An international family within USF women's soccer

By Sam Newlon, Sport Editor
On September 19, 2018

Evelyne Viens (middle) celebrates with Andrea Hauksdottir (10) and Katie Kitching (7) after scoring a goal. Viens is from Canada, Hauksdottir is from Iceland and Kitching is from England. ORACLE PHOTO/SAM NEWLON

When Evelyne Viens, USF’s forward, visited Tampa, she was worried about being homesick.

She’d potentially travel 1,632 miles from her hometown, L’ancienne-Lorette, Canada, to play soccer and go to school at USF. A key aspect that helped her make her decision was coach Denise Schilte-Brown.

“The first time I came to visit, [Schilte-Brown] said: ‘if you’re homesick, you can come over and eat dinner with us. We’ll always be there for you,’ which was a major factor,” said Viens.

Offering Viens a spot at her table could be chalked up to a simple recruiting technique, but Schilte-Brown, a native of Halifax, Nova Scotia, likely had that generosity ingrained in her personality.

She recalled watching a man from her hometown gift a stranger the shirt off his back because the stranger said they liked it.

Schilte-Brown said she was among the first wave of female soccer players in Canada to travel to the U.S. to play soccer.

“It wasn’t a common thing when I was coming out of Canada,” she said. “I happened to be very young when I had the goal that nobody else thought was even possible — or a good idea.”

Schilte-Brown competed in American soccer tournaments and received letters in the mail from American schools. After a few college visits, she received a full scholarship to the University of Maryland, Baltimore County.

“I was definitely a pioneer,” she said.

Unknowingly, Schilte-Brown helped set a precedent that follows her today. At the helm of No. 19 USF, she currently coaches nine international student-athletes — six of which are Canadian.

“When you grow up in a country, you understand the system better than everybody else,” Schilte-Brown said. “I would know where the best players are — even the ones that aren’t in the national pool. I would know where that next tier is that could compete for the national pool.”

One of the players who flew under the radar was freshman Mia Palango from Hamilton, Ontario. The rookie defender has only been off the pitch for 19 minutes all season.

“I think you only find a kid like [Palango] if you are native,” Schilte-Brown said. “She wasn’t even on her provincial team, she hasn’t been in the national pool and she’s been starting every game for us at center back.”

Viens was assigned a mentorship role to help the younger Palango feel more comfortable when she came to USF.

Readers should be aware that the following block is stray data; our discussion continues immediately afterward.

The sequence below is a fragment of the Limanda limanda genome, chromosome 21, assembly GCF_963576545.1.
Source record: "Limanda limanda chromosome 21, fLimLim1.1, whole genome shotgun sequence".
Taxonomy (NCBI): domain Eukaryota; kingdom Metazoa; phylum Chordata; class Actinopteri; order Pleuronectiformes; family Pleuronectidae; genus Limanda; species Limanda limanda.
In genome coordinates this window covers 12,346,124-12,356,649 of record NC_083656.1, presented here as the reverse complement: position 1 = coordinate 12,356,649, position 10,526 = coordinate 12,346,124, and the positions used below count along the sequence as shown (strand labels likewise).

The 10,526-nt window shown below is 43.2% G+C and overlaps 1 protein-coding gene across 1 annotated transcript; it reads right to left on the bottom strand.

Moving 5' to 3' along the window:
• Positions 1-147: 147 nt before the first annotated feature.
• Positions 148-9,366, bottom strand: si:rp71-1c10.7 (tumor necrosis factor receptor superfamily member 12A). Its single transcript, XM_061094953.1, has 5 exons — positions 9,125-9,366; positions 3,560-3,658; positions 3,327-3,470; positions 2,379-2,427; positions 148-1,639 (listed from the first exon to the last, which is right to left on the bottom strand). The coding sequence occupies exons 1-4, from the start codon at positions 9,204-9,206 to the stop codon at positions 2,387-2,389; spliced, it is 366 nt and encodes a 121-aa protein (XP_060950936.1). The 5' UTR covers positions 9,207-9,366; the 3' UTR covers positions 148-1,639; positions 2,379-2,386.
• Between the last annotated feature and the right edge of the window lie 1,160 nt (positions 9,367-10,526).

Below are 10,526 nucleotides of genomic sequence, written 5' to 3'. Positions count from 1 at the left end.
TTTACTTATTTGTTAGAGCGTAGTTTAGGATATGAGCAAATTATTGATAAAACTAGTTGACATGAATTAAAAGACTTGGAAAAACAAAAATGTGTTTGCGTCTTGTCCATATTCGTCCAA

Palango recalled one moment that made her feel at home — Viens left a handwritten note in Palango’s locker.

“It said: ‘We love you, keep working hard, we’re so happy you’re here,’” Palango said. “That was very thoughtful, I’ll definitely do that for some of the younger players next year.”

Palango cited the drastic difference in climate as the toughest part of her transition from Canada. Viens, on the other hand, worried about some basic tasks American students might not think of — setting up international phone numbers and bank accounts.

Viens also spoke only one language when she arrived in Tampa — French. It wasn’t long before her teammate, Yasmin Hall, who is from Edmonton, Canada, stepped up. She served as a translator for Viens to help her pick up English phrases and communicate with her team.

Hall transferred to Kent State after last season, but it seems the Bulls have a steady stream of international students coming in each year.

The Bulls had nine international students on their roster last season and 13 the season before that. Conference opponents Memphis and UCF have 15 and nine international students on their respective rosters.

USF, however, is unique in that it has established a culture of international success, according to Schilte-Brown.

“I think you get a reputation,” she said. “The girls that have come through our program have felt like they’ve been treated right and felt growth in themselves as a person and a player.

“When you can build that reputation, then you can get more and vice versa. A lot of schools that are bringing in international students and haven’t dealt with them well — when that happens, the Canadians, or any foreign player, looks at that program and sees that as a higher risk.”

The Bulls don’t feature just Canadian players, however, the current roster has faces from Ghana, England, Iceland and Jamaica — including sophomore defender Chyanne Dennis, who could represent Jamaica in the 2019 FIFA Women’s World Cup if Jamaica is a top-three finisher in the 2018 CONCACAF Women’s Championship this year.

Dennis wouldn’t be the only Bull playing in the World Cup if her nation qualifies. There are USF alumni from England, Mexico, Costa Rica, Chile and New Zealand.

“There’s a lot of pride from where [the players] come from, but we’ve created a family culture,” Schilte-Brown said. “So when you get to watch your teammate on TV in a national event … we’re cheering for them. That’s exciting.”

The culture away from the pitch for the USF women’s soccer team seems similar to the culture on the pitch — do your part and help your teammates.

“I feel like at USF, you do something and you pass it,” Viens said. “When I was a freshman, the senior class helped me and I did the same with the sophomores and the freshmen.”

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